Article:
It’s nothing new, but sometimes the old truths and cliches strike forcibly (I’m glad to say – it shows I’m not dead yet). It struck me forcibly again tonight that to talk of “wine” as though it’s a single category is often absurd. What connects, say, Craig Hawkins at Lammershoek with your average wholesaler or “co-op” or big-brand winemaker? Not a lot, I’d say, beyond working with grapes. They’re both doing, let me hastily add, their own respectable, jobs very well; my point is merely that they are radically different jobs.
Of course, I’m more interested in, fascinated by, what the artisan winegrower does, but I retain respect for the other – even if I don’t always want to drink much of the latter’s product.
No-one, I venture to say, is more forceful than I am in pushing the virtues of the better cheap Cape chenin, and I do so convincedly. I’ve done it again today in a piece on “12 wines for Christmas” I submitted to the Mail & Guardian, which included the general comment as well as specific praise for Simonsig’s tasty, balanced Chenin.
I chose the Simonsig as the one to most recommend of four cheapie chenins I tasted yesterday. Tonight, preparing my dinner, I poured a glass of another I’d liked, the Doolhof Cape Crane – a touch more interesting, perhaps than the Simonsig, but less perfect of its type. The other two bottles I’d given to a neighbour, by the way.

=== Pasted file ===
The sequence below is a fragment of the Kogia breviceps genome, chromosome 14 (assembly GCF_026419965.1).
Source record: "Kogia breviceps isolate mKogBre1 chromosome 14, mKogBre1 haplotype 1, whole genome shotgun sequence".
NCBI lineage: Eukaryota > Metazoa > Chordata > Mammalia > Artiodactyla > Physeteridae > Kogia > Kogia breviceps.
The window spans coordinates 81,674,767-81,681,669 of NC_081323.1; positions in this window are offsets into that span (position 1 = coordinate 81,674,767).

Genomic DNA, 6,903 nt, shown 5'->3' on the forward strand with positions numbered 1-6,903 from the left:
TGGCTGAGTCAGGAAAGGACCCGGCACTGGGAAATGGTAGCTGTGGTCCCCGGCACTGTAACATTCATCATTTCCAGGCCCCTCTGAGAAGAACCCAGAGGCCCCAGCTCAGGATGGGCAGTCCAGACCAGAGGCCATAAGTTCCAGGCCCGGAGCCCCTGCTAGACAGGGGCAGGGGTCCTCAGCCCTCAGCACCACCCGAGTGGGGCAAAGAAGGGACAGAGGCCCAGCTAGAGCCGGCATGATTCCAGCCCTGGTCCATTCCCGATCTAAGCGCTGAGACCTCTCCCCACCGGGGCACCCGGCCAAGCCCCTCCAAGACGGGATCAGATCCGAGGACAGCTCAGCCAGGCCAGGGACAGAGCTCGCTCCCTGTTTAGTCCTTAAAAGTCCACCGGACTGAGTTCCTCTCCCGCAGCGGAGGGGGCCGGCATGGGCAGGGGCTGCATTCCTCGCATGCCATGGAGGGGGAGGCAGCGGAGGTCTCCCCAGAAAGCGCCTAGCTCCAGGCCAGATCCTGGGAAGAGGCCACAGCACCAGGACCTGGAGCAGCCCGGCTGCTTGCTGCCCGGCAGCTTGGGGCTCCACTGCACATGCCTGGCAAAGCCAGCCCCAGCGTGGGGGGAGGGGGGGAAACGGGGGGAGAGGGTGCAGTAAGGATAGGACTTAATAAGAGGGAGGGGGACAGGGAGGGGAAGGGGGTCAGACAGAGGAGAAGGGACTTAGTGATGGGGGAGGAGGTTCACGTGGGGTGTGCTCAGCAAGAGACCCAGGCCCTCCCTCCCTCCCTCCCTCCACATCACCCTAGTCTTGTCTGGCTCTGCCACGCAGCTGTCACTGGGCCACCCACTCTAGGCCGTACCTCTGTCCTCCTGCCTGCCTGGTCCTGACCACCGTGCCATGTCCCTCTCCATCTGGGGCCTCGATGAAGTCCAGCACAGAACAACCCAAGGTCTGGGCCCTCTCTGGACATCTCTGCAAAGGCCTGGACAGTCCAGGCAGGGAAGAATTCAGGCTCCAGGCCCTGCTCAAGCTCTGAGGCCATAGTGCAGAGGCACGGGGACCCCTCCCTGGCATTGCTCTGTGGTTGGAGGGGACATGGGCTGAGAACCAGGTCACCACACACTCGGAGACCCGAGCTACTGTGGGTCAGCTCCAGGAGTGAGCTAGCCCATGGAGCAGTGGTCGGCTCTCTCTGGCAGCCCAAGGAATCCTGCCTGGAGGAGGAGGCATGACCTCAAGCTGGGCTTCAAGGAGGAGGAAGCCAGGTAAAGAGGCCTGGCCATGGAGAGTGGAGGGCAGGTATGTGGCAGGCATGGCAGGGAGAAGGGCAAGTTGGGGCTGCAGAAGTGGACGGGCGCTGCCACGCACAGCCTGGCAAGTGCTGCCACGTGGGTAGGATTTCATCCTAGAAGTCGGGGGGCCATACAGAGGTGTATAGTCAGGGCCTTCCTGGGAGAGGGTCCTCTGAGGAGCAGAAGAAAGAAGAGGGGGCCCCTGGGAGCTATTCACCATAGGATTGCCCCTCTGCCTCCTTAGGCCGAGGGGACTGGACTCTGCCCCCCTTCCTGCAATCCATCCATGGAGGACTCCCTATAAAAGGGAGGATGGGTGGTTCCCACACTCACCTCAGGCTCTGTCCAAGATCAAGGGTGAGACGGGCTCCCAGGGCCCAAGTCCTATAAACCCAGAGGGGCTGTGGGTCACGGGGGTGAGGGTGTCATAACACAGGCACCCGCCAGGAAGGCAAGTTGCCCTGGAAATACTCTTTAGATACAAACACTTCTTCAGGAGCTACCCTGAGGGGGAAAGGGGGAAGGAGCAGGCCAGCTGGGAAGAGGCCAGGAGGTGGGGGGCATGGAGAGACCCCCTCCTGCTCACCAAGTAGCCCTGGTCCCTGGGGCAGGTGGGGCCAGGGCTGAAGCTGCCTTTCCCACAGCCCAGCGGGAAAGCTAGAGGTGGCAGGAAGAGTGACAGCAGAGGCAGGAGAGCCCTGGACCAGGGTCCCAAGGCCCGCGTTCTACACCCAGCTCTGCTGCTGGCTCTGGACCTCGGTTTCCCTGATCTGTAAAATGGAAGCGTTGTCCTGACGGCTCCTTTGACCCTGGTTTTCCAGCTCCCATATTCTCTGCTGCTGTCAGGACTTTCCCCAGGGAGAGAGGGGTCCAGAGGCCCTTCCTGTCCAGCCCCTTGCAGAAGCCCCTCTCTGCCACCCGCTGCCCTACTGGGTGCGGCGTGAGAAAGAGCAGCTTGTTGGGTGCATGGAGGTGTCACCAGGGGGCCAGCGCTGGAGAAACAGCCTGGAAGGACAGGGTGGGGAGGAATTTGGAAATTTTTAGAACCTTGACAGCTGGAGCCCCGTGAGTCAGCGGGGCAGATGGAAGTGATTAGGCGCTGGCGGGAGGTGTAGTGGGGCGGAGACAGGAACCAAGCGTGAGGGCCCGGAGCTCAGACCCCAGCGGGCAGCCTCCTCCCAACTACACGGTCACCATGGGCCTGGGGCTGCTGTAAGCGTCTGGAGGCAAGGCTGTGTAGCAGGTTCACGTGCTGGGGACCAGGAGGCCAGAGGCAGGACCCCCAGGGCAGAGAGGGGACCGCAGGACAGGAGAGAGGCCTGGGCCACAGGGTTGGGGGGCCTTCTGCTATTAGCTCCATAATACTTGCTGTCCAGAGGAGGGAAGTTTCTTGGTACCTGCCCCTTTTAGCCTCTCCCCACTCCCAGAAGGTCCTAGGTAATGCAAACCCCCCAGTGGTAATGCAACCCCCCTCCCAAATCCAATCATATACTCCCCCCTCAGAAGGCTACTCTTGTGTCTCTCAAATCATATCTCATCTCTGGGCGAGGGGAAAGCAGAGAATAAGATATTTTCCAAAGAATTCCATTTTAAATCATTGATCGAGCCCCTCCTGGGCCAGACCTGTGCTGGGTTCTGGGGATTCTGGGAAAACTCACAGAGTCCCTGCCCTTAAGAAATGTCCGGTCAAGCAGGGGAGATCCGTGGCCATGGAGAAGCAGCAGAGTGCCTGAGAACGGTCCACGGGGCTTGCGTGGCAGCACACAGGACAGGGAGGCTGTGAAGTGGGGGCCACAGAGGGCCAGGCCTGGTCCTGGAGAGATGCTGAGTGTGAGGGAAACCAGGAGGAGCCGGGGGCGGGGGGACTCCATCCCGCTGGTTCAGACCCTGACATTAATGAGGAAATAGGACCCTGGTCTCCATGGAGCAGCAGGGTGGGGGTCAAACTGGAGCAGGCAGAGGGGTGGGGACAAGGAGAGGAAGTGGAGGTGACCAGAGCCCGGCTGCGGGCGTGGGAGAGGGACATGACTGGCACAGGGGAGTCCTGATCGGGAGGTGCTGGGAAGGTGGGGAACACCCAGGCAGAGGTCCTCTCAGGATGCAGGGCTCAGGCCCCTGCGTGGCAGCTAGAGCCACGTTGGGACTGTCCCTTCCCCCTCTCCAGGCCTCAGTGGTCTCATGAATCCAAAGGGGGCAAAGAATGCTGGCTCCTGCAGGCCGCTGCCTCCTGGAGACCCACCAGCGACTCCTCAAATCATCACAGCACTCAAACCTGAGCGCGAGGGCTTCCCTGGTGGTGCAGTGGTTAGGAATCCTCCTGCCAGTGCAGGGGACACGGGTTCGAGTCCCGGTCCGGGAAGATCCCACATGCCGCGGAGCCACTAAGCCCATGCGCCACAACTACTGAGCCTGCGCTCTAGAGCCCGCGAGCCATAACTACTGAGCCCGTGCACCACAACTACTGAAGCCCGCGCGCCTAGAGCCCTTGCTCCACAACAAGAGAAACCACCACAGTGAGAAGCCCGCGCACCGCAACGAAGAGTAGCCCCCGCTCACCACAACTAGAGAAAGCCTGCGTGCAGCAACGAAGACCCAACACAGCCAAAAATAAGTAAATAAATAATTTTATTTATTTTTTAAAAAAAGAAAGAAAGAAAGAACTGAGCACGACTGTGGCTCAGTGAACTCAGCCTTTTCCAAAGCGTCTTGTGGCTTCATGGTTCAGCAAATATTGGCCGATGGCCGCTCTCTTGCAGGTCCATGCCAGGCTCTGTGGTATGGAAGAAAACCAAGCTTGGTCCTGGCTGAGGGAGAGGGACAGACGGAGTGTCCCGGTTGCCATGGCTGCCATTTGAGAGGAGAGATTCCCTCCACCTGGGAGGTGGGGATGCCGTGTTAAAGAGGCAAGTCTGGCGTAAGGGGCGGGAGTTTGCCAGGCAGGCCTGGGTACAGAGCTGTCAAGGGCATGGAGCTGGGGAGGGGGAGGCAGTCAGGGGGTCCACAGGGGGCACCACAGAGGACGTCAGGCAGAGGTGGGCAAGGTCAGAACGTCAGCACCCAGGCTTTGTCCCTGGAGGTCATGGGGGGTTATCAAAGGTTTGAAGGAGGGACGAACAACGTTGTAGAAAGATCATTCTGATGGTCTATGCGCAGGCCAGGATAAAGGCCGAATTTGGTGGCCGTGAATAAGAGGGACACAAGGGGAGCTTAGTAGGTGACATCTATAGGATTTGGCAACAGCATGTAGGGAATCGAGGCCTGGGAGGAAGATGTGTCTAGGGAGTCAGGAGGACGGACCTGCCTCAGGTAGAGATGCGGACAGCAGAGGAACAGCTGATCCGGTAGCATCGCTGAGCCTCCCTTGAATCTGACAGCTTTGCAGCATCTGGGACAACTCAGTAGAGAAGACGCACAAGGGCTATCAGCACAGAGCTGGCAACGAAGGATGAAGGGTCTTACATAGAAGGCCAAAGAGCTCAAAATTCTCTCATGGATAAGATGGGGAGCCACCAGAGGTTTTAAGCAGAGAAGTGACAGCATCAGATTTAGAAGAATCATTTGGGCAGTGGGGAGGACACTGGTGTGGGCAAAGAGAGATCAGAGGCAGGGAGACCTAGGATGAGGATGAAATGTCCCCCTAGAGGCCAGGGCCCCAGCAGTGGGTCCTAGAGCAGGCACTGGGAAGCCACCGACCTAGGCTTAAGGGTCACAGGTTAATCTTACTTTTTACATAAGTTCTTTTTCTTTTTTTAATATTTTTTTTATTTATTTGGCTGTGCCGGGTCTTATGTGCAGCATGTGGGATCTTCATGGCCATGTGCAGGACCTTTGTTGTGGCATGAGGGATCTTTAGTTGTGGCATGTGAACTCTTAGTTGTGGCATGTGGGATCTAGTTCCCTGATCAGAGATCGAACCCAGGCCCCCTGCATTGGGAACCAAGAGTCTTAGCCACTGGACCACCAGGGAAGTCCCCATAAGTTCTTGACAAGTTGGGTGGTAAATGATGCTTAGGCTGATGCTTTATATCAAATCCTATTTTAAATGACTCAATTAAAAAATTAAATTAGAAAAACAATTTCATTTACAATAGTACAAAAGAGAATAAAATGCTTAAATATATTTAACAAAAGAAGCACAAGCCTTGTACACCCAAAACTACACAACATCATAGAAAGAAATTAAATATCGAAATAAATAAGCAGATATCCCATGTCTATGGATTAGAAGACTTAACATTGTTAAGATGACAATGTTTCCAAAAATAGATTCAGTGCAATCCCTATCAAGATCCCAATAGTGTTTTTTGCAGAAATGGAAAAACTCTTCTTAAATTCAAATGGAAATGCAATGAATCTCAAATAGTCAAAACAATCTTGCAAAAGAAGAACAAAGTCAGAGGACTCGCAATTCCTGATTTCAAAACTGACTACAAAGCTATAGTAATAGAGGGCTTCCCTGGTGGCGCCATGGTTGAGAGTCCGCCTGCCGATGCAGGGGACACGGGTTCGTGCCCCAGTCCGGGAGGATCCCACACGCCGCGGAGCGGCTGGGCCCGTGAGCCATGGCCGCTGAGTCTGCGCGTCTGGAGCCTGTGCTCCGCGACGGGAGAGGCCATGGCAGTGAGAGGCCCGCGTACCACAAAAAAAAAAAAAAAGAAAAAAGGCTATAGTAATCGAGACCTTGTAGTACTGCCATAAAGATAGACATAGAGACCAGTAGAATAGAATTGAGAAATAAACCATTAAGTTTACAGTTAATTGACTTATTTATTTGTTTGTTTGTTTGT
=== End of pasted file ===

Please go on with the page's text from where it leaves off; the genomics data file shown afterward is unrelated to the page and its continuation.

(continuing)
Anyway, my story is this. Halfway down my glass of nice Doolhof, I suddenly revolted. I wanted better. I knew I had better available; I might get run over by a bus tomorrow, so why not have the better? The second half of the glass went down the sink – it deserved a superior fate, I know. But not just then.
Vina Gravonia is one of the few remaining old-style white Riojas, a single estate wine from 100% viura (maccabeo), four years in old oak and released after a few more, made by R Lopez de Heredia Vina Tondonia, a producer for whom many winelovers send up occasional prayers of gratitude in this world of showy, cult Napas and grand Bordeaux equivocal in terms of everything except price.
I opened, that is to say, a bottle of Vina Gravonia 2002. Oxidative, deliriously thrilling, exciting, packed with character (at just 12.5% alcohol). Fruity? Most emphatically not, but with all the flavour intensity of fruit transformed into real wine rather than alcoholic fruit juice.
Moving to this from a nice, everyday wine was like moving from Agatha Christie to WG Sebald; from Abba or Johan Strauss to Bach. (I freely confess I’m not at all sure in these snobby class-riddled terms how it relates to the modern high quality TV series that I enjoy so much – Cravonia went very acceptably with a fifth-series episode of Breaking Bad that I was watching with appalled and unalloyed pleasure.)
So. That’s it. Two wines. Two worlds. I certainly don’t think everyone would like the wines of Tondonia, and I don’t despise them if they don’t. I myself am happy driving a Toyota or riding a bike, though I suspect I might prefer something more petrol-heady if I bothered to care; I like braks rather than named breeds when it comes to dogs.
And money, or the lack of it, is significant in all these choices, and not everyone has money or chooses to spend it on the same things. (I could buy truly great wines for the rest of my life for the price of the Audi TT or big SUV which some people deem necessary). Simonsig and Doolhof chenins cost about R40; Vina Gravonia 2003 (from Wine Cellar in Observatory, whom it occurs to me I continually punt without ever a word of thanks dropped into my inbox!) is R230.